MARK Taylor is keeping an “open mind” about taking on a potential new life next year as an Australian selector.
The pivotal Chairman of Selectors position is yet to be filled, and Taylor, with almost unrivalled credibility in the game, could conceivably shape as a shock heaven-sent answer to Australian cricket’s biggest conundrum.
Taylor’s position as a Cricket Australia board director is up for renewal or replacement in October and his Channel Nine commentating contract expires after next summer — with no guarantee the network will retain the rights — prompting him to seriously contemplate the fact a major career change could be on the cards.
Australia have long struggled to find contemporary cricket minds to serve as their Chairman of Selectors but at 52, Taylor has kept his finger on the pulse since his retirement as a player and his ability as a leader is also beyond question.
Taylor would refuse to combine selecting with international commentating for fear of conflicting interests, and if he decided to remain on the board, that would also rule him out.
However, the highly respected former Test captain has confirmed he is keeping his “eyes wide open” about what his future holds.
“I’d never say never on anything … I wouldn’t rule out me potentially being a selector in the future but up to March next year I’m still commentating for Nine,” said Taylor, who in his role as patron of The Primary Club, helped raise $130,000 on Thursday to assist Australians with disabilities lead a more active and inclusive life.
“As you know the TV rights are up for renewal this year. I don’t really know what I’m doing re television after that, that will depend on TV rights and all sorts of stuff.
“At this stage I’m forging ahead as a board director and a commentator.
“… But that could all change for me in the next 13 months. I could no longer be a director and could not be a cricket commentator by this time next year so if that was to happen, I’m going into it eyes wide open and ready to … make some decisions about where I might want to go.”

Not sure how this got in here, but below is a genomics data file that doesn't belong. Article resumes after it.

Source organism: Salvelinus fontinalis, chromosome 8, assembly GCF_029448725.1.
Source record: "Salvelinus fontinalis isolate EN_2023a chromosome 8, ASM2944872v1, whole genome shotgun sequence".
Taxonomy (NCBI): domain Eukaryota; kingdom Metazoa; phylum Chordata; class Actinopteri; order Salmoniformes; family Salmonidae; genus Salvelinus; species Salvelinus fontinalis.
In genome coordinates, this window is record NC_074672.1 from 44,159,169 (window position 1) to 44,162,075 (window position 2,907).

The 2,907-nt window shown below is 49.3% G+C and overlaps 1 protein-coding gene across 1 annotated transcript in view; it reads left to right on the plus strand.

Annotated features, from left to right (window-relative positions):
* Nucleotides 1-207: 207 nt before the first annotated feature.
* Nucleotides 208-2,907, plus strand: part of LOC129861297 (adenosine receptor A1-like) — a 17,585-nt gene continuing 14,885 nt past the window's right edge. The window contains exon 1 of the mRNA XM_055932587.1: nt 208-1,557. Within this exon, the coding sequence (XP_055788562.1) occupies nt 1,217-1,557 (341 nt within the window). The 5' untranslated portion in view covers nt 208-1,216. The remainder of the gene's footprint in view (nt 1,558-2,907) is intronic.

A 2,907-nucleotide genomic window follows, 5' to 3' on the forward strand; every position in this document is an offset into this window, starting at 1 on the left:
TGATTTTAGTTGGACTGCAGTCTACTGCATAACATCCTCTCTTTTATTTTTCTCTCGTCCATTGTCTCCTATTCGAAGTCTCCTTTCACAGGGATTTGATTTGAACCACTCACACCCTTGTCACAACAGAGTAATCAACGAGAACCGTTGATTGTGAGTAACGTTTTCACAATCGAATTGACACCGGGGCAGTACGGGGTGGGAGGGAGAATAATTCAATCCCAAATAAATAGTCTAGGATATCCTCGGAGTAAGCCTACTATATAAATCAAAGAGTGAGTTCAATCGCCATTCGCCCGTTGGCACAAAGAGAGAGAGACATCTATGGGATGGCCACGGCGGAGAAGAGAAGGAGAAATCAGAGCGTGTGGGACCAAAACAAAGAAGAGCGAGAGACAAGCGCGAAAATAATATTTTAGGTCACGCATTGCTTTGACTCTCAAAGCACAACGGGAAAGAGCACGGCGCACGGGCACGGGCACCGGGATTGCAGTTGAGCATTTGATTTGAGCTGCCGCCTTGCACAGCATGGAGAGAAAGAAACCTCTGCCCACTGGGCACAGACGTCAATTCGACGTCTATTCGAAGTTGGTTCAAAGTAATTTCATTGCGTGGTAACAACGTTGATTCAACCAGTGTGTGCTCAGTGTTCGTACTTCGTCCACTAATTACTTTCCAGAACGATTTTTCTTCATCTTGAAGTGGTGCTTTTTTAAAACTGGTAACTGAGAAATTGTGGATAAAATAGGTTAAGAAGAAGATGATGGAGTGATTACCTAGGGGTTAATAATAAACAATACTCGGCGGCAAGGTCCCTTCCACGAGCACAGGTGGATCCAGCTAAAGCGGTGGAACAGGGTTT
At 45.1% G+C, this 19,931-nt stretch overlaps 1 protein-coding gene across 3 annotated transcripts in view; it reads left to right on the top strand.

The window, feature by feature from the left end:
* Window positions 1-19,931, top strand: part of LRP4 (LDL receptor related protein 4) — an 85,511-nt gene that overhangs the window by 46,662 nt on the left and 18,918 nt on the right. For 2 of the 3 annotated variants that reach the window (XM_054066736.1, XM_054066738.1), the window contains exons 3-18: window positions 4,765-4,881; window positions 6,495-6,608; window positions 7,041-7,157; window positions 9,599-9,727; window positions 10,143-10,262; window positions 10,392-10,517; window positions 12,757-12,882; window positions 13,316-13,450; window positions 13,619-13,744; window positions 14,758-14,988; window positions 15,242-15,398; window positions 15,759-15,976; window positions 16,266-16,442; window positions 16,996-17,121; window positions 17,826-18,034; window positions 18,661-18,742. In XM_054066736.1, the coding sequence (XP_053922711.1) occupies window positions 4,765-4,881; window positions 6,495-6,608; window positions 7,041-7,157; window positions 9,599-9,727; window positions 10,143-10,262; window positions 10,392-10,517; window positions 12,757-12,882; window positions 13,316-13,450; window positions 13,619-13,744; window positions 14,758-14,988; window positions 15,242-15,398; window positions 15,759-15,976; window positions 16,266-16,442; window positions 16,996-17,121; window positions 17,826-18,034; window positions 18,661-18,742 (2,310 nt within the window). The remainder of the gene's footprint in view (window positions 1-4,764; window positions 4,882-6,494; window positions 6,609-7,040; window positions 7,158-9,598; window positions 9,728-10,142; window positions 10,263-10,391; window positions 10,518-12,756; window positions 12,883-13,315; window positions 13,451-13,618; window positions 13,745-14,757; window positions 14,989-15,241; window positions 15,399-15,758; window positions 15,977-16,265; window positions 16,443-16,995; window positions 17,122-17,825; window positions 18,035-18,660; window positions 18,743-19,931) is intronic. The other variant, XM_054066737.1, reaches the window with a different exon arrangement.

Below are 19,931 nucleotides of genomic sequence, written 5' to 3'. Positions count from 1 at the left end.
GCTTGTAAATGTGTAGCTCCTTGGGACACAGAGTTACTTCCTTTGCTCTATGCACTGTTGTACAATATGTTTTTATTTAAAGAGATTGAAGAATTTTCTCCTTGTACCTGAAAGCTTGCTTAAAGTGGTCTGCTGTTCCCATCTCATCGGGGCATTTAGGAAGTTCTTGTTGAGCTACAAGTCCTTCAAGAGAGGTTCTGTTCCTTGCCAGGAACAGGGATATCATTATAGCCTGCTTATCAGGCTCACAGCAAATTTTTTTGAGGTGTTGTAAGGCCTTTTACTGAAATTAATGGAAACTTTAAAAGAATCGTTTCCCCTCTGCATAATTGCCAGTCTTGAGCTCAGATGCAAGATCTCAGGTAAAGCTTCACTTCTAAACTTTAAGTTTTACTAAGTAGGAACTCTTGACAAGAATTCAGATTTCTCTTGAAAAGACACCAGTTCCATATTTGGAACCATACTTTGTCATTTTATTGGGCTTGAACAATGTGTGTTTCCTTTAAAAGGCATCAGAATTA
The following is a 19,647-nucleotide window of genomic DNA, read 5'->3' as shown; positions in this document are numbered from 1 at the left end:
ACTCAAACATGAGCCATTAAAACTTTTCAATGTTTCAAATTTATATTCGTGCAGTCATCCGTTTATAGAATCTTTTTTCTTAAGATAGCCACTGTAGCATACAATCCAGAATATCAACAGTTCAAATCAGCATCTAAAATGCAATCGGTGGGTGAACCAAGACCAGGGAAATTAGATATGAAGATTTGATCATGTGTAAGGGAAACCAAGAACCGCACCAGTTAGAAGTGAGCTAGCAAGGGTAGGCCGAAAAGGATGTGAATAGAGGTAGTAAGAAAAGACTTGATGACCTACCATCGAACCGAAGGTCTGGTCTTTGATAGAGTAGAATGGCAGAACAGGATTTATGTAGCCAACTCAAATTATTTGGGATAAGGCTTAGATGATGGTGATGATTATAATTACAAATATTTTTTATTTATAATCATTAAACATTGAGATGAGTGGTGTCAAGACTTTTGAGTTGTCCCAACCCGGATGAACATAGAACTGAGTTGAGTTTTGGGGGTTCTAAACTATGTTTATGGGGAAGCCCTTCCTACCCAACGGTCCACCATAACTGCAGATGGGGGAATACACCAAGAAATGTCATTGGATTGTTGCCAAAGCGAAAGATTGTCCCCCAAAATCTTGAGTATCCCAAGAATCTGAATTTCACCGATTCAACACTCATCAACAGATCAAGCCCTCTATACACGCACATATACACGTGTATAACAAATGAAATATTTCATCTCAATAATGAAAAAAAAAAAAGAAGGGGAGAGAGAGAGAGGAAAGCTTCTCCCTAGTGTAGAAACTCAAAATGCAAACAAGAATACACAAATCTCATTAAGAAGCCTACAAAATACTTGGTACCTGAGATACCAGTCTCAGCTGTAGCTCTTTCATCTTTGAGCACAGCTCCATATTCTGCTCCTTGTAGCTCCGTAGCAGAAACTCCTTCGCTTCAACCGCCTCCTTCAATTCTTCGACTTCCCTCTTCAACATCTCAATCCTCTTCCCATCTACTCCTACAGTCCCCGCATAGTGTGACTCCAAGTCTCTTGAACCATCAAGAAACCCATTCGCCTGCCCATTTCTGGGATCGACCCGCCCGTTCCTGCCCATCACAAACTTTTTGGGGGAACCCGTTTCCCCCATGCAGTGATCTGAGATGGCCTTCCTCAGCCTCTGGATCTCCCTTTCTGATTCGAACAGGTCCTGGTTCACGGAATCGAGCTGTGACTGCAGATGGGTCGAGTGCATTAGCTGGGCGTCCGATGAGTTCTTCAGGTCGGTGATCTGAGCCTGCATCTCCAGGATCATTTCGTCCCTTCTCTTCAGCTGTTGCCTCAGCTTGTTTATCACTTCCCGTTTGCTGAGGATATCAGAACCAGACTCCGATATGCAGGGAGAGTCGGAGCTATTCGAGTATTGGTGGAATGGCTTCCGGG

If CA went after Taylor it would mean delaying the appointment of a selection chairman and panel for much longer than first thought, but interim boss Trevor Hohns, with all his experience, has shown to be an extremely capable caretaker.
It’s hard to imagine a reason why CA wouldn’t hold out for a man of Taylor’s abilities should his interest in selecting continue to grow.
The past two selection chairmen, John Inverarity and Rod Marsh, served in the position in their late 60s, and whether age is a factor in the job or not, the fact Taylor has been beamed into lounge rooms around the country for the past two decades as a commentator would make him the kind of figurehead CA has been desperately searching for.
The CA board meets on Friday in Melbourne but an announcement on the new direction of the selection panel isn’t expected until after the tour of India, and perhaps as late as June or July.
Taylor says he has no problem with current selector Mark Waugh’s dual role as a commentator on Ten’s Big Bash League coverage, but he says commentating on international cricket would be something he wouldn’t feel comfortable combining with selecting.
Desperate to stay in and around the game, Taylor is not against the idea of a more hands-on role in cricket, even if that means going back on the road as a travelling selector.
“I enjoy being involved in the game. It’s something I’ve done now for 30 years or close to,” he said.
“I enjoy the game. I’ve enjoyed my time and still do as a director of Cricket Australia. A lot has changed over that time in the 12 years I’ve been a director. “
The Primary Club’s eighth annual two-day Marathon Cricket carnival continues at the SCG on Friday, with the Richie Benaud Cup to be contested by eight teams including the Tamil Asylum team, which could include Pakistan great Waqar Younis in its number.
“Raising money for people with disabilities and giving people who would not normally get the opportunity to play some sport, is a terrific thing,” said Taylor.
Mark Taylor is exclusively managed by The Fordham Company.